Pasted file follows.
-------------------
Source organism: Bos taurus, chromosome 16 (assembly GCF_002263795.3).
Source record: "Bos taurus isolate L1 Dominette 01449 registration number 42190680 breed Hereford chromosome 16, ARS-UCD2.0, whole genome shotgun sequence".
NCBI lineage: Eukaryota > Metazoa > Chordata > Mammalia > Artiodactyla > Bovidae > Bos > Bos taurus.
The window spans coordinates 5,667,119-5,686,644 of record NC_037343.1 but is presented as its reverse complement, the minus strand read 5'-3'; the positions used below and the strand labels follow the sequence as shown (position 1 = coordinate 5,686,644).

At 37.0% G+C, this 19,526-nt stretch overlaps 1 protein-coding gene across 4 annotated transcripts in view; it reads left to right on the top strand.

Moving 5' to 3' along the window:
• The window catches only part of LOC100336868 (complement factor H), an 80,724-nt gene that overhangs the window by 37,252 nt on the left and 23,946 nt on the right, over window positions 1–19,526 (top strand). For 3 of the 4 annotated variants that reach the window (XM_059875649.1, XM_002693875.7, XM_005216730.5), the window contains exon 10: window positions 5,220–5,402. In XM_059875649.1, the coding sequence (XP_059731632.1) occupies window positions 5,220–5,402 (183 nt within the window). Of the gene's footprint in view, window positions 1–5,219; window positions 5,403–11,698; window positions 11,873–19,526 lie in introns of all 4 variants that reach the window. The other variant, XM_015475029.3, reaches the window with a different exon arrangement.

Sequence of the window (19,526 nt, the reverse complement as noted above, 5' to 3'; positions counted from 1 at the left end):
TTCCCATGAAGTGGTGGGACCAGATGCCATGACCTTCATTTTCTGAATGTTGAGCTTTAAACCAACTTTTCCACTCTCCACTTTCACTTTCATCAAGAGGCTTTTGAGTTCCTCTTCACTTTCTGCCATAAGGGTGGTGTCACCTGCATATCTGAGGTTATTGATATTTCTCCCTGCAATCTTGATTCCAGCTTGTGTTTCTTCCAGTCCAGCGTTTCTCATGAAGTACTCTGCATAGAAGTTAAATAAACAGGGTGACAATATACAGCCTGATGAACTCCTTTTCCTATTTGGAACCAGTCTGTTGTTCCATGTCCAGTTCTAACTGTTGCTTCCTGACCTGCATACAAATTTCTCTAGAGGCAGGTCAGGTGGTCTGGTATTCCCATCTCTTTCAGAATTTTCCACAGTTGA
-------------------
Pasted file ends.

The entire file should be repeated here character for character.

Source organism: Bos taurus, chromosome 16 (assembly GCF_002263795.3).
Source record: "Bos taurus isolate L1 Dominette 01449 registration number 42190680 breed Hereford chromosome 16, ARS-UCD2.0, whole genome shotgun sequence".
NCBI lineage: Eukaryota > Metazoa > Chordata > Mammalia > Artiodactyla > Bovidae > Bos > Bos taurus.
The window spans coordinates 5,667,119-5,686,644 of record NC_037343.1 but is presented as its reverse complement, the minus strand read 5'-3'; the positions used below and the strand labels follow the sequence as shown (position 1 = coordinate 5,686,644).

At 37.0% G+C, this 19,526-nt stretch overlaps 1 protein-coding gene across 4 annotated transcripts in view; it reads left to right on the top strand.

Moving 5' to 3' along the window:
• The window catches only part of LOC100336868 (complement factor H), an 80,724-nt gene that overhangs the window by 37,252 nt on the left and 23,946 nt on the right, over window positions 1–19,526 (top strand). For 3 of the 4 annotated variants that reach the window (XM_059875649.1, XM_002693875.7, XM_005216730.5), the window contains exon 10: window positions 5,220–5,402. In XM_059875649.1, the coding sequence (XP_059731632.1) occupies window positions 5,220–5,402 (183 nt within the window). Of the gene's footprint in view, window positions 1–5,219; window positions 5,403–11,698; window positions 11,873–19,526 lie in introns of all 4 variants that reach the window. The other variant, XM_015475029.3, reaches the window with a different exon arrangement.

Sequence of the window (19,526 nt, the reverse complement as noted above, 5' to 3'; positions counted from 1 at the left end):
TTCCCATGAAGTGGTGGGACCAGATGCCATGACCTTCATTTTCTGAATGTTGAGCTTTAAACCAACTTTTCCACTCTCCACTTTCACTTTCATCAAGAGGCTTTTGAGTTCCTCTTCACTTTCTGCCATAAGGGTGGTGTCACCTGCATATCTGAGGTTATTGATATTTCTCCCTGCAATCTTGATTCCAGCTTGTGTTTCTTCCAGTCCAGCGTTTCTCATGAAGTACTCTGCATAGAAGTTAAATAAACAGGGTGACAATATACAGCCTGATGAACTCCTTTTCCTATTTGGAACCAGTCTGTTGTTCCATGTCCAGTTCTAACTGTTGCTTCCTGACCTGCATACAAATTTCTCTAGAGGCAGGTCAGGTGGTCTGGTATTCCCATCTCTTTCAGAATTTTCCACAGTTGA